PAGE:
**Ludolph van Ceulen**, German mathematician born 28 January 1540 in Hildesheim. His father,

**Johannes Van Ceulen**, was a small trader who could not afford advanced education for a son who showed some interest in mathematics. The main difficulty for Ludolph studies was the Latin, the language in which they were written the basic texts as well as the more recent ones in mathematics and science at the time. And Latin was a subject to be advanced studies.

Another fundamental challenge was the particular historical period in which Ludolph lived. At that time, in fact, life for Protestants was rather complicated: the Spanish Inquisition was, in fact, powerful enough to extend his

*long hands*even in Germany. The Van Ceulen's, as Protestants, were forced, like many in the same conditions, to migrate to the most welcoming Netherlands of Prince William of Orange.

On the other hand Ludolph himself was a traveler: immediately after his father's death became a little travel first in the region of Livonia (Latvia and Estonia in our age), then to Antwerp to visit his brother Gert and then to Delft in the Netherlands where he settled for a time, since there was born one of his five daughter on May 4th, 1578.

His wife,

**Mariken Jansen**, died in 1590, but Ludolph remarriage on June 17th of that year with

**Adriana Simondochter**, widow of

**Bartholomew Cloot**, accounting and math teacher, with whom he had generated eight children, for a total of 13 mouths to feed. The two families, Cloot and Van Ceulen, were in a close relations of friendship, so it's pretty obvious to imagine that the marriage between Ludolph and Adriana was the best solution to avoid losing a strong relationship.

Ludolph's other passion besides mathematics was fencing and one of his first tasks was to establish a fencing school in Delft in 1580, with the blessing (and probably also the funds) of the municipality. The stay in Delft, however, was also full of mathematical ideas: in the best tradition of the time, mathematicians challenged each other, in this case with strokes of articles. Van Ceulen received some challenges like that from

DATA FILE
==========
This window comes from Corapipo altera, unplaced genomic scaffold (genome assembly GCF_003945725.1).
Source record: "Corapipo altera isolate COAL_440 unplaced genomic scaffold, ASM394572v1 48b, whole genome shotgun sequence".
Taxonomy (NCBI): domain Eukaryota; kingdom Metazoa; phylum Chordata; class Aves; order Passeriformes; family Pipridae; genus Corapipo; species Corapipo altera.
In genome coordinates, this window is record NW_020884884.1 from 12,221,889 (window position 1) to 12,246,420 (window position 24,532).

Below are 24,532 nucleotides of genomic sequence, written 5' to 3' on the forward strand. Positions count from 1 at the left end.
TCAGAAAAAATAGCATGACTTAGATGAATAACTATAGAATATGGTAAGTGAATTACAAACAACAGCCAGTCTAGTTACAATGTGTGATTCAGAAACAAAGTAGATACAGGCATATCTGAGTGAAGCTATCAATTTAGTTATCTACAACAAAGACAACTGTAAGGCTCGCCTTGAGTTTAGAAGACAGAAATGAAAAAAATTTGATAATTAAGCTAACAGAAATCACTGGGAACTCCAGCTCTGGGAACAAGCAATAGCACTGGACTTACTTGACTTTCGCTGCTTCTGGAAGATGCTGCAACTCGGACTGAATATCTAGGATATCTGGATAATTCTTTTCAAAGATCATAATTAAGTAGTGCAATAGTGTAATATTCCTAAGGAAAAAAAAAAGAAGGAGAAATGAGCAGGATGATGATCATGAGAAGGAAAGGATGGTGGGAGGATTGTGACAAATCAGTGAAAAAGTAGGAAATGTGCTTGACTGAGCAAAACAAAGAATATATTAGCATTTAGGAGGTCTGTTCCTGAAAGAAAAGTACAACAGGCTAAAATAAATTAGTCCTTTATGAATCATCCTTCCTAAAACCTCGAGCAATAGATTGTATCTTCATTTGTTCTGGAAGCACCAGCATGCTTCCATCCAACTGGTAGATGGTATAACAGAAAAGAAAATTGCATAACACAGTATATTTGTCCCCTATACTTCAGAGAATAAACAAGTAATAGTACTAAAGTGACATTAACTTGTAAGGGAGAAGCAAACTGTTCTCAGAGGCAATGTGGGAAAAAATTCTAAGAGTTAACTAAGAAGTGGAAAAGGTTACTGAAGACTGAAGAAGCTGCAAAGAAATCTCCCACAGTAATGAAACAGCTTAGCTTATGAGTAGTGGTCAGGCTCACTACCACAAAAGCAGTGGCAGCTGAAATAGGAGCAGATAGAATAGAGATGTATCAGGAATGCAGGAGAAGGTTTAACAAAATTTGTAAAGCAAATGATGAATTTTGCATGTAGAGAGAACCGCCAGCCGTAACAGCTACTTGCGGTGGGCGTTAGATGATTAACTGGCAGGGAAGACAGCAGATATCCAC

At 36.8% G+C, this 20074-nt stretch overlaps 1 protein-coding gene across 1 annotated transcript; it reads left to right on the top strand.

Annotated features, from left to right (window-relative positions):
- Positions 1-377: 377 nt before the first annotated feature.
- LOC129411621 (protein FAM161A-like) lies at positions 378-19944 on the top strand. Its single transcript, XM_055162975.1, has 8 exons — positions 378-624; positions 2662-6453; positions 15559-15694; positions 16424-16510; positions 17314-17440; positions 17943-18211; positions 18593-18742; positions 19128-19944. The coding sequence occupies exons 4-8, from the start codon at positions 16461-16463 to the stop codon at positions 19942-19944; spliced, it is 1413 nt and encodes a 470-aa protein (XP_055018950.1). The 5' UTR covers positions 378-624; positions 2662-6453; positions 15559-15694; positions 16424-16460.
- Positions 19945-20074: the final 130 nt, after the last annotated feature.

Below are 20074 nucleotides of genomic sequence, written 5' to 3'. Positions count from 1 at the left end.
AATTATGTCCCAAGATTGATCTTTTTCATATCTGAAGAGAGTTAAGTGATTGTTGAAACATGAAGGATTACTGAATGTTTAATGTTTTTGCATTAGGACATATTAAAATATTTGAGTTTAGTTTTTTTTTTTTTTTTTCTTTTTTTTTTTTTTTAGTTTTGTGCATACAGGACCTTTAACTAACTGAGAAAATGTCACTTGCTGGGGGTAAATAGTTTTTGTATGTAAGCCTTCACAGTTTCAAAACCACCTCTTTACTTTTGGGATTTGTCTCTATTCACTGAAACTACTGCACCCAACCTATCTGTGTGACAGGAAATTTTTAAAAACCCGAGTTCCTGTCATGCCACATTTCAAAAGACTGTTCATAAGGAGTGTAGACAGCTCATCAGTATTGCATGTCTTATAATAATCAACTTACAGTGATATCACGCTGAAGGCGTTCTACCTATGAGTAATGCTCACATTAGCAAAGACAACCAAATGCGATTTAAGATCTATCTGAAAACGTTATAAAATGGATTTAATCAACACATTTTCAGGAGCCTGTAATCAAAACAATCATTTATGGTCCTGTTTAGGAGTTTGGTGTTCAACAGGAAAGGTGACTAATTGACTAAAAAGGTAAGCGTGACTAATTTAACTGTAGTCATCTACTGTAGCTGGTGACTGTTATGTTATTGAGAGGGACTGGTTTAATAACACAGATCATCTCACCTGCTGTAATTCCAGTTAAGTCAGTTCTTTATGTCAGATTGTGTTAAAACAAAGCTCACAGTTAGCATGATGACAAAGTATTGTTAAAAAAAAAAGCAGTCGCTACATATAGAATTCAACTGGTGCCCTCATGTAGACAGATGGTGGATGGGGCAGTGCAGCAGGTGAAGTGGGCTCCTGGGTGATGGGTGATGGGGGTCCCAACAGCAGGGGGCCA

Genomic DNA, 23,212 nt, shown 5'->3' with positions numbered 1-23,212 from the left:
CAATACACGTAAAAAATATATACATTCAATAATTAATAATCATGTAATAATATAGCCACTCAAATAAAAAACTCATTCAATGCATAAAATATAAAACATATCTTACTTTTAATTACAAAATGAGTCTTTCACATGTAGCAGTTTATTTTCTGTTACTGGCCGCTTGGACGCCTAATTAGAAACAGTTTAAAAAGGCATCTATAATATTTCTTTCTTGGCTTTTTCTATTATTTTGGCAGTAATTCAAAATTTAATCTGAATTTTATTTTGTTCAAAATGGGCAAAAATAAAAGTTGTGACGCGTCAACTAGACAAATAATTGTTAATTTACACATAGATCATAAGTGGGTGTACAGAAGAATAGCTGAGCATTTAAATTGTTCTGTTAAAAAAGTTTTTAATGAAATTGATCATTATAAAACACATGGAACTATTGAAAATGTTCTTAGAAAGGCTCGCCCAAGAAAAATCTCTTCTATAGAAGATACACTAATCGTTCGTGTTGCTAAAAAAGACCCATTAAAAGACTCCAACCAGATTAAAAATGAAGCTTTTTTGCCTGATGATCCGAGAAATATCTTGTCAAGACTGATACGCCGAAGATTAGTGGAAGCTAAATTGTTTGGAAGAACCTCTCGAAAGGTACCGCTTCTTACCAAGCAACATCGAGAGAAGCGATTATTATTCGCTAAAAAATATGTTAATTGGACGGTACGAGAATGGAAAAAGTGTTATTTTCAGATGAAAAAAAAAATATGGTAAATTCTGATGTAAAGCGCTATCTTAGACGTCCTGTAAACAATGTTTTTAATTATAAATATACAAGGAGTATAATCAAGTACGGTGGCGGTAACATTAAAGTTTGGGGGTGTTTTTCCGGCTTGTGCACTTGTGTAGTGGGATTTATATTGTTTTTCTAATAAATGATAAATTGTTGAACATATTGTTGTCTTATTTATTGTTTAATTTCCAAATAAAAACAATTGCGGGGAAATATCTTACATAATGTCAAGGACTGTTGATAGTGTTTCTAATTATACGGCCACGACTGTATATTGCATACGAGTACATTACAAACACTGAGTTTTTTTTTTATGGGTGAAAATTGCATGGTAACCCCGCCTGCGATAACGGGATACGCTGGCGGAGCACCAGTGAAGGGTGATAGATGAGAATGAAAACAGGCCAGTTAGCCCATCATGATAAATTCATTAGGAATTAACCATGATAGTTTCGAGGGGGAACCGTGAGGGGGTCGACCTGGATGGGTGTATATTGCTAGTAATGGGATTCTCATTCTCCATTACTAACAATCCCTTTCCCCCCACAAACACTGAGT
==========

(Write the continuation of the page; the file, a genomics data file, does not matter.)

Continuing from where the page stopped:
**William Goudaan**of Haarlem on a geometrical problem: the first solution proved incorrect, as Van Ceulen wrote in a separate article in 1584.

A second and more important challenge came with

**Simon van der Eycke**, who in 1584 proposed a demonstration on the squaring of the circle. In two articles of 1585 and 1586 Van Ceulen showed the error in the work of van der Eycke and probably it was these works that prompted him to approach the work of

**Archimedes**. To be able to study and appreciate his works was, however, necessary to overcome the main obstacle: the treaties of the greek mathematician was only divulged in Latin. Luckily for Ludolph came to help the mayor of Delft,

**Jan Cornets de Groot**, who translated him the Archimedes' treaties and that was how Van Ceulen devoted most of his mathematical activity to calculate $\pi$ and more possible number of its decimal digits.

The first important finding in his research was published in the treaty

*Vanden circkel*(

*On the circle*) in 1596 where he presented 20 correct decimals for $\pi$, where a polygon of $15 \cdot 2^{31}$ sides was used. Next, using a polygon with $2^{62}$ sides, he came to 35 decimal places: this result was published posthumously, first in an article published in 1615 on the initiative of Adriana Simondochter, where 33 of the 35 figures were published, and in 1621 on the

*Cyclometricus*by his pupil

**Willebrord Snell**, which also translated into Latin some of Van Ceulen's papers to allow a greater spread.

His method, variation than Archimedes' exaustion, leads to the formula that could be called

*the formula of Van Ceulen*\[\pi = n \sin \frac{180^\circ}{n}\] To obtain it, we take a circle of radius $\frac{1}{2}$, so that the circumference is equal to $\pi$. Given any regular polygon inscribed within the circumference, its perimeter will be given by the product of $n$ sides to the side length $l$. We take a given side: being a rope in a circle, it is perpendicular to the radius through the midpoint, thus generating two right triangles with the vertex angle $O$, center of the circle, equal to $\theta$. By using the law of sines, it is easy to see that \[\sin \theta = 2 \frac{l}{2} = l\] so the perimeter of the polygon will be given by \[n \sin \theta\] Inside polygon we can build $2n$ right-angled triangles, then dividing the angle around the number of the sides we get the value of $\theta = \frac{360^\circ}{2n} = \frac{180^\circ}{n}$ and from here the formula of Van Ceulen, the result of which will be closer to the value of $\pi$ as the number of sides of the polygon.

Like Archimedes, even Van Ceulen produced a maximum limit 3.14159265358979323846264338327950289, and a minimum limit, 3.14159265358979323846264338327950288, carved on his tombstone in that of Leyden.

Van Ceulen on MacTutor

Bary Cipra,

*Digist of Pi*, What's Happening in the Mathematical Sciences, Vol. 6 (pdf)

(2000) Computing Pi-oneer. Science, 289(5477), 241e-241.

Video: How to calculate Pi

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